Forum Thread

Amazon Fire question

WENCH1109 2,006 837 October 26, 2015 at 02:01 PM
I just received an email from Retail Me Not they are showing Amazon has a Fire for $49.00.
My uncle is starting Dementia/Senility and used to be able to handle a computer but lately it is becoming too much for him to remember how to do things.
I'll get him set up doing something and the next day he'll call saying he forgot his password etc.
Right now he is locked out of his computer because he can't remember the PW he set up to log on.
I mentioned that a tablet might be easier and he was interested in one.

I don't know anything about the Fire, so if anybody has one I would love an opinion on it.
Is it easy to set up?
And what about watching videos of movies, do you have to have Prime?
Really what I'm asking is"if I get it setup for him before I give it to him,will he be able to just start using it?

Any and all opinions welcome.

Thanks

4 Comments

1

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#2
I know several who purchased this for their elderly parents and it seems to have gone well. With all smartphones/tablets there is a small learning curve for basic functionality.

The answer is yes, an elderly person with physical and mental limitations could learn to use this device. The reality is it depends on how the person normally handles learning. If they won't/can't learn to use their TV remote control this will be no different.

A brief demonstration is advisable. Usually if you have accounts pre-logged in you are good to go and can show them instagram, email, web surfing, etc.

You do not have to have Prime for usage. But if you want access to movies or shows you will likely need a subscription to Prime, Hulu, Netflix, or some other venue in order to find shows.

For $50, this is a decent device. The usage is mostly straight-forward. This falls into the category of, for $50 it is worth a shot and if it doesn't work out the tablet is still useful for other purposes. I say give it a go and hopefully it helps your uncle's ability to gain access to digital media and communicate.
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#3
Quote from eekthecat View Post :
I know several who purchased this for their elderly parents and it seems to have gone well. With all smartphones/tablets there is a small learning curve for basic functionality.

The answer is yes, an elderly person with physical and mental limitations could learn to use this device. The reality is it depends on how the person normally handles learning. If they won't/can't learn to use their TV remote control this will be no different.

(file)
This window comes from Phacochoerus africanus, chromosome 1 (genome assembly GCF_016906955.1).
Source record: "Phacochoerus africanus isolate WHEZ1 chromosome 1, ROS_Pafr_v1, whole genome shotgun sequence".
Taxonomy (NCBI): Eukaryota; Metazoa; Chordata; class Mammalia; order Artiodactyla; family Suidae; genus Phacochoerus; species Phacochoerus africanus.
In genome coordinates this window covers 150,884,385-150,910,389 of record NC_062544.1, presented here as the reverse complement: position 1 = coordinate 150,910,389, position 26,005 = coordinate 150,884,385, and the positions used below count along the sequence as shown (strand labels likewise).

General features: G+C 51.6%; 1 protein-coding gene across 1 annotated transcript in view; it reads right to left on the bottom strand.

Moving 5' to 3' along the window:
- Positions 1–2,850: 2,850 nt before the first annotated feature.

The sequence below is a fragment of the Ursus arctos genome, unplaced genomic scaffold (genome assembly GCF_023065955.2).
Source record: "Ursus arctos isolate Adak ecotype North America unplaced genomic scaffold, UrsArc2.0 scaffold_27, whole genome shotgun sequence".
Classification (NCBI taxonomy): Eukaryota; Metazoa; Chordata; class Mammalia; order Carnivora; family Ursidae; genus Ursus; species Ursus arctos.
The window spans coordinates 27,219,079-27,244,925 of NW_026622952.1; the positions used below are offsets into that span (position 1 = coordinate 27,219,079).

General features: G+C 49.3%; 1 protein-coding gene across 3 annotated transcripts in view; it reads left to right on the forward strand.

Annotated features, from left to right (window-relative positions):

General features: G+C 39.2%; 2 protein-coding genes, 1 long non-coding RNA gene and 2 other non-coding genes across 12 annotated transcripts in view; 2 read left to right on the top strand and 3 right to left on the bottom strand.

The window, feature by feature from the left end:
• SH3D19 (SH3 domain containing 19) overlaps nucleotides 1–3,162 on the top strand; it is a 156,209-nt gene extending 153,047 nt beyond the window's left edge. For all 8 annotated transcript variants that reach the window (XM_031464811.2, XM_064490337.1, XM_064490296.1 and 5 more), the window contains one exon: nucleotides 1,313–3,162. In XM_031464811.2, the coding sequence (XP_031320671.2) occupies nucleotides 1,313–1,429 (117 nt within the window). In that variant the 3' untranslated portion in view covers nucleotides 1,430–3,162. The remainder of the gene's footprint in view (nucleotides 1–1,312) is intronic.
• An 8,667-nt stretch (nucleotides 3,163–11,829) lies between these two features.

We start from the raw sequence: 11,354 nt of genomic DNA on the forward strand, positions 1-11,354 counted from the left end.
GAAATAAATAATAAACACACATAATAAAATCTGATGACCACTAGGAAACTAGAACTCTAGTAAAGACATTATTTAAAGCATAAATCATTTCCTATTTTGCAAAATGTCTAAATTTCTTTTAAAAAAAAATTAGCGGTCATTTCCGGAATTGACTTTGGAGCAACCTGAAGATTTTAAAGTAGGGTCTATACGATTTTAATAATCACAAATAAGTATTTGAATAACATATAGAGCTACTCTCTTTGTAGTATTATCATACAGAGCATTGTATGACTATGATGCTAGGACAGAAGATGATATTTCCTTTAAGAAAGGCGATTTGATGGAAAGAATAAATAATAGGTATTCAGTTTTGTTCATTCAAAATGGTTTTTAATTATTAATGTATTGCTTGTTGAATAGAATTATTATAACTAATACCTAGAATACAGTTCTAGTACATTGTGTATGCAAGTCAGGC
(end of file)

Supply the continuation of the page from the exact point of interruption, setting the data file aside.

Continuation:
A brief demonstration is advisable. Usually if you have accounts pre-logged in you are good to go and can show them instagram, email, web surfing, etc.

You do not have to have Prime for usage. But if you want access to movies or shows you will likely need a subscription to Prime, Hulu, Netflix, or some other venue in order to find shows.

For $50, this is a decent device. The usage is mostly straight-forward. This falls into the category of, for $50 it is worth a shot and if it doesn't work out the tablet is still useful for other purposes. I say give it a go and hopefully it helps your uncle's ability to gain access to digital media and communicate.



Thanks so much for your reply.
It was very informative.
He lives alone and just turned 72 and as I said used to be able to do a lot on the computer until just recently.I know it has a lot to do with him not being able to retain things I have told him.And as a result he is just sitting watching TV and movies and doesn't even bother going in the next room and turning the computer on.
Maybe if he has this handy he will fiddle with it.Hopefully it will stimulate his memory some.

I think I'll give it a try and like you said get it mostly set up before I give it to him.

Thanks again.
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#4
A tablet with a physical home button (samsung or apple) may be more intuitive than one that uses soft buttons. I generally find stock android a bit more intuitive than amazon's fire os.
It shouldn't be that hard to reset the password on his computer and remove the password or set it to auto login.

It's probably a good idea to see a doctor that doesn't just write it off as typical aging there may be something treatable happening.
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Last edited by jkee October 26, 2015 at 05:28 PM
#5
Quote from WENCH1109 View Post :
Thanks so much for your reply.
It was very informative.
He lives alone and just turned 72 and as I said used to be able to do a lot on the computer until just recently.I know it has a lot to do with him not being able to retain things I have told him.And as a result he is just sitting watching TV and movies and doesn't even bother going in the next room and turning the computer on.
Maybe if he has this handy he will fiddle with it.Hopefully it will stimulate his memory some.

I think I'll give it a try and like you said get it mostly set up before I give it to him.

Thanks again.
No problem. Keep the icon list simple and clean and that seems to help. Take off any icon/app that won't be used as that will make it harder to navigate.

One thing I found that they really seem to like is Instagram if family uses that. You can setup an account and leave it logged in and already following family members and they can just open it up and see what's going on. It helps them feel connected. Facebook is probably too daunting for most elderly.
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